Avoid Obstructive-Lung-Disease

Obstructive-lung-disease (COLD or COPD) is a chronic, progressive respiratory disease. It is a pulmonary airflow obstruction that is not fully reversible. Like most chronic diseases it is easier to prevent than it is to reverse. COPD is a common diagnosis in skilled nursing homes. The only therapeutic intervention shown to alter the course of COPD is removal of the noxious trigger.

This disease is the result of abnormal inflammation caused by irritants in the air that we breathe. It is the fourth leading cause of death in the United States and is projected to be the third leading cause of death by 2020. Each year about 119,000 people in the United States die from COPD and another 30,000 people in the United Kingdom.

Obstructive-lung-disease is a common disease. The cumulative effect of years of “smoking” is the leading cause of COPD. Sources of irritants that can cause COPD include tobacco smoke, air pollution, and the burning of certain fuels in poorly ventilated areas. Like cancer and other chronic diseases there is no early warning that the victim may be at risk.

COPD and Lung Function

As we breathe air enters through our nose (and mouth) and enters the lungs through the windpipe (trachea) and bronchial tubes. Oxygen is made available to our blood by the air sacs (alveoli) and carbon dioxide is removed. Any obstruction in the windpipe and/or the bronchial tubes will restrict the availability of life-sustaining oxygen and removal of carbon dioxide.

Our bodies were designed with a system to protect our airways and lungs from irritants. First several ounces of mucus are produced per day to keep the air passages moist and protected from irritants. This mucus that lines the breathing tubes is in constant motion with the help of cilia. Cilia are tiny hairs that move back and forth to move mucus up the throat to an elastic cartilage flap (epiglottis). Secondly, irritation of the bronchial tubes causes us to cough an action that can quickly remove mucus.

If airways are regularly attacked by environmental irritants such as cigarette smoke, more mucus is produced to trap particles. Eventually, mucus glands are two or three times their normal size and cilia in air passages are also damaged. To make matters worse, any undamaged cilia are paralyzed for at least 20 minutes after the smoker has had a cigarette. In COPD, the lungs lose elasticity and bronchioles (small secondary air tubes) can collapse.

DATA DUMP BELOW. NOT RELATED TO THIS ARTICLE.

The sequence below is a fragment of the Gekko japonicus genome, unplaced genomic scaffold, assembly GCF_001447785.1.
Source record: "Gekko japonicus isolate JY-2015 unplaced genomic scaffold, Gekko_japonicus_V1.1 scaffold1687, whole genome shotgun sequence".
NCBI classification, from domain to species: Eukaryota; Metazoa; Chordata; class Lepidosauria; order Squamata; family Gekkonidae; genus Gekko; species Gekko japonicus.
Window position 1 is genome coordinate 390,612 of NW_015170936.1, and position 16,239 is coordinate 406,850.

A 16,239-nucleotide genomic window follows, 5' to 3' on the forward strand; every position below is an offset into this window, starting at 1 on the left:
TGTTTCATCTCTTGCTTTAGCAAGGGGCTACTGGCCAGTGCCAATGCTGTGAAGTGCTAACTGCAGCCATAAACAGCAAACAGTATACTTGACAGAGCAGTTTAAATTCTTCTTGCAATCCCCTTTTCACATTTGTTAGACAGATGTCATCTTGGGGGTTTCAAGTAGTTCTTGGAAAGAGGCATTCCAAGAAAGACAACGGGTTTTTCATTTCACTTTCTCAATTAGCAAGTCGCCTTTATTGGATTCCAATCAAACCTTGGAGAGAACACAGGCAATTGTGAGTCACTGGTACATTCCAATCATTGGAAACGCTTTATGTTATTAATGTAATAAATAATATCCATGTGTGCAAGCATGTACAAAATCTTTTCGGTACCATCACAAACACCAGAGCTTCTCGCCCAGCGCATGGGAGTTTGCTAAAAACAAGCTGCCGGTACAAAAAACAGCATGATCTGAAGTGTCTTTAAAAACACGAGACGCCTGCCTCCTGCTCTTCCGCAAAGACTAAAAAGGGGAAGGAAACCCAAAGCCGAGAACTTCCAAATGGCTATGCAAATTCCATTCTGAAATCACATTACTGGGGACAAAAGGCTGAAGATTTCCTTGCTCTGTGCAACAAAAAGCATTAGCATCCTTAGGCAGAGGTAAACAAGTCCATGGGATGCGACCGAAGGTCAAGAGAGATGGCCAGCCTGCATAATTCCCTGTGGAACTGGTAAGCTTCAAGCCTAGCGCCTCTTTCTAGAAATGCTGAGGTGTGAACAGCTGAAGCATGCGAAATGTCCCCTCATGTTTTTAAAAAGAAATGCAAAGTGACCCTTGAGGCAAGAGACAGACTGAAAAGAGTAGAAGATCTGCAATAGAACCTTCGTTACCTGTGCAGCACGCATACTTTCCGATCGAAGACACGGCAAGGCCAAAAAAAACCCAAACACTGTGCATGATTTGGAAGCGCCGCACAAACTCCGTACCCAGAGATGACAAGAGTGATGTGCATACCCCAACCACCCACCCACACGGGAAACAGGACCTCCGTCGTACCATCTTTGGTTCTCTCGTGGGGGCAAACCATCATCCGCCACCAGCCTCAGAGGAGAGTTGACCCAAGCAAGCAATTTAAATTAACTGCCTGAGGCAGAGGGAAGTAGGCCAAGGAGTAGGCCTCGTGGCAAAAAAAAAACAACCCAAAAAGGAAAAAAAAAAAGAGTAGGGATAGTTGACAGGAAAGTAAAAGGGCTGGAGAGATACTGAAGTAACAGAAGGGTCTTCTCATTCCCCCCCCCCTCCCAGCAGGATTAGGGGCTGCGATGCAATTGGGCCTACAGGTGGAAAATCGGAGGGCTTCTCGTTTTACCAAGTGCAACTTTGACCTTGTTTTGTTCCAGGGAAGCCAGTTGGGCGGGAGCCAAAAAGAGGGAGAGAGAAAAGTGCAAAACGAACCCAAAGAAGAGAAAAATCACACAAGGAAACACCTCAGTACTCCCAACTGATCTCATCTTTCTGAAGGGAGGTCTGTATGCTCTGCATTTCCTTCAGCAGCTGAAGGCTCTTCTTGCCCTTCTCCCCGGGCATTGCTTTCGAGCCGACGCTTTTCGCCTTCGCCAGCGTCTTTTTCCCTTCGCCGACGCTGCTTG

The presence of obstructive-lung-disease is associated with bronchitis and emphysema. Bronchitis is an inflammation of the bronchioles with dilation of the mucus glands and their ducts. In emphysema, air ducts enlarge and lose the ability to perform the gas exchange function of the lungs. The result is fewer air sacs with a sharp decline in their ability to perform the oxygen and carbon dioxide exchange.

A large number of COPD patients also have asthma. Asthma is defined as an inflammatory disease of the airways, in which obstruction is often completely reversible. When a patient has asthma, the muscle bands that surround the airways in the lungs tighten. This allows less air to pass through. Mucus production increases, narrowing the airways even further.

Risk Factors, Prevention and Reversal

  • Smoking. While only 15% to 20% of smokers get obstructive-lung-disease, smoking is by far the single biggest risk factor. Do not smoke. Quitting the smoking habit can dramatically slow down the progression of the disease.
  • Air pollution such as ozone, which is a dangerous pollutant is formed when nitrogen oxides and volatile organic compounds are combined in the presence of heat and sunlight. Ozone damages lung tissues when inhaled. Exposure to particle pollution means increased risk. The risk of damage depends on the type of particles, the length of exposure, and the concentration. Be aware of air quality conditions in your location and avoid outdoor activities during peak pollution periods. On high ozone days, COPD patients should avoid mowing the lawn or filling the car with gas during daylight hours.
  • Chemical fumes such as chlorine. Avoid breathing chlorine fumes from swimming pools or hot tubs.
  • Auto exhaust. When driving follow the vehicle ahead at a safe distance to avoid inhalation of exhaust fumes. Have car cabin air filtration checked regularly.
  • Dry air should be avoided. Winter time heated air can be very dry, which thickens the mucus in your airways and is damaging to your lungs. A humidifier is an excellent idea. During winter, try a warm mist vaporizer in small spaces such as in your bedroom to humidify and warm the room.
  • House plants are a good idea to produce oxygen and to help filter irritants from the air in your home.
  • Stay lean. Excess abdominal fat can limit our ability to take a deep breath.
  • Age is a risk factor for obstructive-lung-disease simply because the effects of irritants accumulate over time. However, loss of lung capacity does not have to be an inevitable result of aging.

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References and Suggested Reading:

  • I suggest reading chapter 8 of Dr. Sears’ book, Prime Time Health.
  • "chronic obstructive pulmonary disease (COPD) ." Encyclopedia Britannica. Encyclopedia Britannica Ultimate Reference Suite. Chicago: Encyclopedia Britannica, 2011.

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